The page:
Ukrainian Prime Minister Arseny Yatseniuk speaks during a government meeting in Kiev, Ukraine November 25, 2015 (Photo: Reuters)
Tensions between Moscow and Kiev ratched up further Wednesday as Ukraine decided to stop buying gas from Russia and closed its airspace to its giant eastern neighbour's airlines.
The two measures not only underscore the acrimonious nature of the former Soviet countries' relations but also highlight how difficult one of Europe's deadliest crises since the Balkans Wars of the 1990s may be to resolve.
Ukrainian Prime Minister Arseniy Yatsenyuk told a televised cabinet meeting that the flight ban was justified because "Russia might use Ukrainian airspace to stage provocations".
"This is an issue of our country's national security -- a response to the Russian Federation and its aggressive actions."
Ukraine and its Western allies accuse Moscow of orchestrating and supporting the pro-Russian revolt in the east to avenge last year's ouster of Kiev's Kremlin-backed president and the new government's decision to align itself with the West.
Kiev on October 25 barred most Russian airlines from flying into Ukraine -- a decision that prompted immediate reciprocal measures by Moscow.
But President Petro Poroshenko's government had at the time allowed Russian airlines to cross Ukrainian airspace to other destinations.
Yatsenyuk said the new decision came "in part as result of the escalation of the military and geopolitical situation".
A shaky Ukrainian truce is being increasingly put to the test as Russia steps up its air campaign in support of President Bashar al-Assad in Syria.
The Ukrainian military said another soldier was killed in a new bout of clashes across the shattered war zone in the past 24 hours.
The army also said it had imposed a unilateral ceasefire as of midnight in a bid to calm the violence.
But Ukrainian soldiers "will not watch calmly if the enemy decides to attack our positions," the Ukrainian military's General Staff said in a statement.
"In case their lives are in danger, our servicemen -- as previously -- have the right to open fire."
Some analysts and politicians in Kiev accuse Russian President Vladimir Putin of using the world's focus on his campaign in Syria as cover for launching a new phase in the Ukrainian war.
Russia denies all involvement in a conflict that has killed more than 8,000 people and plunged Moscow's relations with the West to a post-Cold War low.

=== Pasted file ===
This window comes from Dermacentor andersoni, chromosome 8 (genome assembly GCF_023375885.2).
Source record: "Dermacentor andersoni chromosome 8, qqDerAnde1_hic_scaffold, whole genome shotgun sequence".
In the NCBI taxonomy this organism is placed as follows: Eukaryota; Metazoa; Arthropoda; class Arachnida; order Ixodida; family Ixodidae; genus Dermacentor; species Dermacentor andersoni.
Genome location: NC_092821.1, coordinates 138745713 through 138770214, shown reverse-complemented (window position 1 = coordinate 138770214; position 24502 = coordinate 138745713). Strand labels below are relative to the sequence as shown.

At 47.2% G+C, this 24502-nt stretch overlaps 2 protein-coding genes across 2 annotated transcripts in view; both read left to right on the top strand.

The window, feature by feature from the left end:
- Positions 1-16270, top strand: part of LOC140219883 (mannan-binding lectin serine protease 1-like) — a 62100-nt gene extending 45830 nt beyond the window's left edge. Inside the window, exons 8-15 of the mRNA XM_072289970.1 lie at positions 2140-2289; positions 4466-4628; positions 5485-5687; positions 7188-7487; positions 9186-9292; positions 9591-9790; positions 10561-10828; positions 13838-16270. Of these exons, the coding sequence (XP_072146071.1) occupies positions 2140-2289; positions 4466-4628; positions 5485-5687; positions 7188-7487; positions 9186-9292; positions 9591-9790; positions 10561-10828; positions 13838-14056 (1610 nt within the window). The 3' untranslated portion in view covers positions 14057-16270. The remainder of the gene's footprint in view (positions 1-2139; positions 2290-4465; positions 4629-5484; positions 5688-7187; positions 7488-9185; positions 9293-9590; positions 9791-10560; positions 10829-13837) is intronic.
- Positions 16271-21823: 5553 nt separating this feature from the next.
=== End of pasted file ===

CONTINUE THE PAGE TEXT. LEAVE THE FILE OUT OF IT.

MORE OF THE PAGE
Moscow has banned the import of most Western food products in response to sanctions imposed over its annexation of the Crimea peninsula from Ukraine last year.
It has also restricted imports of many Ukrainian goods and is threatening a complete embargo on food imports from its neighbour to the west should Kiev joined a planned free trade alliance with the European Union on January 1.
Russia's natural gas giant Gazprom had earlier Wednesday said it would stop shipping fuel supplies to Ukraine because Kiev had failed to make the required pre-payments on time.
Gazprom boss Alexei Miller said Ukraine's state energy firm Naftogaz had used up all the gas it had paid for and "no new upfront payment has been made".
The disruption is the second of its kind this year. Ukraine had already gone a full summer without making any purchases of Russian gas.
Putin waded further into the dispute by pointing the finger of blame at the authorities in Ukraine for the ongoing power disruptions in Crimea.
Nearly two million people in the strategic Black Sea peninsula have been without electricity -- almost all of it supplied by Ukraine -- since the weekend after its four main pylons were blown up.
The disruption came during attempts by Crimea's ethnic minority Tatars and Ukrainian nationalists to blockade the region and prompt its forced return to the mainland.
No one has claimed formal responsibility for the Crimean power outage.